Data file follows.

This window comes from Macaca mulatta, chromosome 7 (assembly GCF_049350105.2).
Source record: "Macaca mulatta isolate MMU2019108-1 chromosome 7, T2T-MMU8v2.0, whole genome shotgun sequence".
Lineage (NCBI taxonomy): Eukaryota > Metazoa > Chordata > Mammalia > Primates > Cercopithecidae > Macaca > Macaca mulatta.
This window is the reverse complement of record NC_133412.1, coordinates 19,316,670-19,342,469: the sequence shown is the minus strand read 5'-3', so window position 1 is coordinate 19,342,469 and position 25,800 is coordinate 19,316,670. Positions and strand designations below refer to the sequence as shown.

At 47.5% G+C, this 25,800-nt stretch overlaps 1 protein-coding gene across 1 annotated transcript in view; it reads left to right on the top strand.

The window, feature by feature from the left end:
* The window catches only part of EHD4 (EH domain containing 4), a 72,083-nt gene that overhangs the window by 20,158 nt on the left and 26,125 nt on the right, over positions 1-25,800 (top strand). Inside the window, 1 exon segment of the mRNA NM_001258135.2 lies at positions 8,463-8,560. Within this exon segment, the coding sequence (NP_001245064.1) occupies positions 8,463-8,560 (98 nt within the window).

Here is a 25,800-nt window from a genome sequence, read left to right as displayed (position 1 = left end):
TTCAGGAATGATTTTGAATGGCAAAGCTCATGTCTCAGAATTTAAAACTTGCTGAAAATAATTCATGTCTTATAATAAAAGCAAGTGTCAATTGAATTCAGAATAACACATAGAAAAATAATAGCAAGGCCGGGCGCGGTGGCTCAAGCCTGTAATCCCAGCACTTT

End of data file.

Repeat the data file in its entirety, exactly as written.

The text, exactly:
This window comes from Macaca mulatta, chromosome 7 (assembly GCF_049350105.2).
Source record: "Macaca mulatta isolate MMU2019108-1 chromosome 7, T2T-MMU8v2.0, whole genome shotgun sequence".
Lineage (NCBI taxonomy): Eukaryota > Metazoa > Chordata > Mammalia > Primates > Cercopithecidae > Macaca > Macaca mulatta.
This window is the reverse complement of record NC_133412.1, coordinates 19,316,670-19,342,469: the sequence shown is the minus strand read 5'-3', so window position 1 is coordinate 19,342,469 and position 25,800 is coordinate 19,316,670. Positions and strand designations below refer to the sequence as shown.

At 47.5% G+C, this 25,800-nt stretch overlaps 1 protein-coding gene across 1 annotated transcript in view; it reads left to right on the top strand.

The window, feature by feature from the left end:
* The window catches only part of EHD4 (EH domain containing 4), a 72,083-nt gene that overhangs the window by 20,158 nt on the left and 26,125 nt on the right, over positions 1-25,800 (top strand). Inside the window, 1 exon segment of the mRNA NM_001258135.2 lies at positions 8,463-8,560. Within this exon segment, the coding sequence (NP_001245064.1) occupies positions 8,463-8,560 (98 nt within the window).

Here is a 25,800-nt window from a genome sequence, read left to right as displayed (position 1 = left end):
TTCAGGAATGATTTTGAATGGCAAAGCTCATGTCTCAGAATTTAAAACTTGCTGAAAATAATTCATGTCTTATAATAAAAGCAAGTGTCAATTGAATTCAGAATAACACATAGAAAAATAATAGCAAGGCCGGGCGCGGTGGCTCAAGCCTGTAATCCCAGCACTTT